Currently, one of the major debates about the American peopling focuses on the number of populations that originated the biological diversity found in the continent during the Holocene. The studies of craniometric variation in American human remains dating from that period have shown morphological differences between the earliest settlers of the continent and some of the later Amerindian populations. This led some investigators to suggest that these groups, known as Paleomericans and Amerindians respectively, may have arisen from two biologically different populations. On the other hand, most DNA studies performed over extant and ancient populations suggest a single migration of a population from Northeast Asia. Comparing craniometric and mtDNA data of diachronic samples from East Central Argentina dated from 8,000 to 400 years BP, we show here that even when the oldest individuals display traits attributable to Paleoamerican crania, they present the same mtDNA haplogroups as later populations with Amerindian morphology. A possible explanation for these results could be that the craniofacial differentiation was a local phenomenon resulting from random (i.e. genetic drift) and non-random factors (e.g. selection and plasticity). Local processes of morphological differentiation in America are a probable scenario if we take into consideration the rapid peopling and the great ecological diversity of this continent; nevertheless we will discuss alternative explanations as well.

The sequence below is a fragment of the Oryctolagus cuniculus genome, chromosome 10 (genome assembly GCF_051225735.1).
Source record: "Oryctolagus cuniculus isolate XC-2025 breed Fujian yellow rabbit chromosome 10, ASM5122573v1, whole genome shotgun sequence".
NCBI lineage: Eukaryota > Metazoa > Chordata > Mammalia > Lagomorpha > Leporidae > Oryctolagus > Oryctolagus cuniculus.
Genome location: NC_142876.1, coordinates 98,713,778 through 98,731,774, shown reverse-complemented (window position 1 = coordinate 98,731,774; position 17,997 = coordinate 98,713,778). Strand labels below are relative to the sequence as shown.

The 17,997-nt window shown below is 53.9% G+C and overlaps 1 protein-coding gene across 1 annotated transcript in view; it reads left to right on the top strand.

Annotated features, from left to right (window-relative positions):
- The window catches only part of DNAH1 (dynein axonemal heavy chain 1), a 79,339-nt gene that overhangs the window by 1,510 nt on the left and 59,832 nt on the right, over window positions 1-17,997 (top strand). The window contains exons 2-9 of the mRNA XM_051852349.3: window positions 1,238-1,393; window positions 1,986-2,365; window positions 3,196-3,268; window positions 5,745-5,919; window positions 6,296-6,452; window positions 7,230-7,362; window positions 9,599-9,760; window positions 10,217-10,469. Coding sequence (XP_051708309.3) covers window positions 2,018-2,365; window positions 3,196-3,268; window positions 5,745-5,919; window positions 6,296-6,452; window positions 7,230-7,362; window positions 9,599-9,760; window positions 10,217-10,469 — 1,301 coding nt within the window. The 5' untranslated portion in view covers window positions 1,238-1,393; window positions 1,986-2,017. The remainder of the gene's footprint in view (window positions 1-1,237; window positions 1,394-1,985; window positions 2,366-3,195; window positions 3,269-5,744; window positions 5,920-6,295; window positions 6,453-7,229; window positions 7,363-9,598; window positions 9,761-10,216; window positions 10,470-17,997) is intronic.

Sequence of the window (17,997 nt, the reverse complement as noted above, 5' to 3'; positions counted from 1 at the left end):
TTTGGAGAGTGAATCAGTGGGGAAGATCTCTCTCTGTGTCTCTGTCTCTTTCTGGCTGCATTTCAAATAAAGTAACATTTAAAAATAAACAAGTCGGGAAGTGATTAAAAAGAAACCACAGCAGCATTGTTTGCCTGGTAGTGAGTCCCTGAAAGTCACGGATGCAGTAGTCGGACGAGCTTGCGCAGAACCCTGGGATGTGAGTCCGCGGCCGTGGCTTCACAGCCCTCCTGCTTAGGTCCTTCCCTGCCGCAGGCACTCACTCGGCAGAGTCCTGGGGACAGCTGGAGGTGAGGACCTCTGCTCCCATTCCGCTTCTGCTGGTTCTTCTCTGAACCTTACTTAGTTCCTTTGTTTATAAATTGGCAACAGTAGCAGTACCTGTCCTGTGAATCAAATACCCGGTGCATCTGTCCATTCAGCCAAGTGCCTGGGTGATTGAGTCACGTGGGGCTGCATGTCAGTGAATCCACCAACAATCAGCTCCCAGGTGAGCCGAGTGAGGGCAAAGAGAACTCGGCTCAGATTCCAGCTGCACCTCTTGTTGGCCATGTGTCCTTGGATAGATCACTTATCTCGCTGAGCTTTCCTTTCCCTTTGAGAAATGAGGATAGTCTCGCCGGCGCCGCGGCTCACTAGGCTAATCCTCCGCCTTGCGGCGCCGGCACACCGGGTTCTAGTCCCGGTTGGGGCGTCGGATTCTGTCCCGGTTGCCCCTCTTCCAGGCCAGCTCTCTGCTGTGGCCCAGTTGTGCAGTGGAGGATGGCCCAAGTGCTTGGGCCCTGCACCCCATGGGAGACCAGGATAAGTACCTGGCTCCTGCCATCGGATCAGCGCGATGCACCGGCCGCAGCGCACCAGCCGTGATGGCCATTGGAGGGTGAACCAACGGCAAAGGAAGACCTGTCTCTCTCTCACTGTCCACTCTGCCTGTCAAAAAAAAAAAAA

3. Geneaologist Claims 10% Not descended from Supposed Forebears
From: Diana Gale Matthiesen

By "nearly 10%" I mean that nearly one person in ten of the people tested in my projects turns out to have an unexpected result, that is, a result refuting their paper trail.  It is not a "per generation" or "per family" or "per birth" rate.  Many of these individuals are as many as 10 or 15 generations from their purported paper ancestor, so there have been ample opportunities for an NPE [non-Paretnal Event] to have occurred.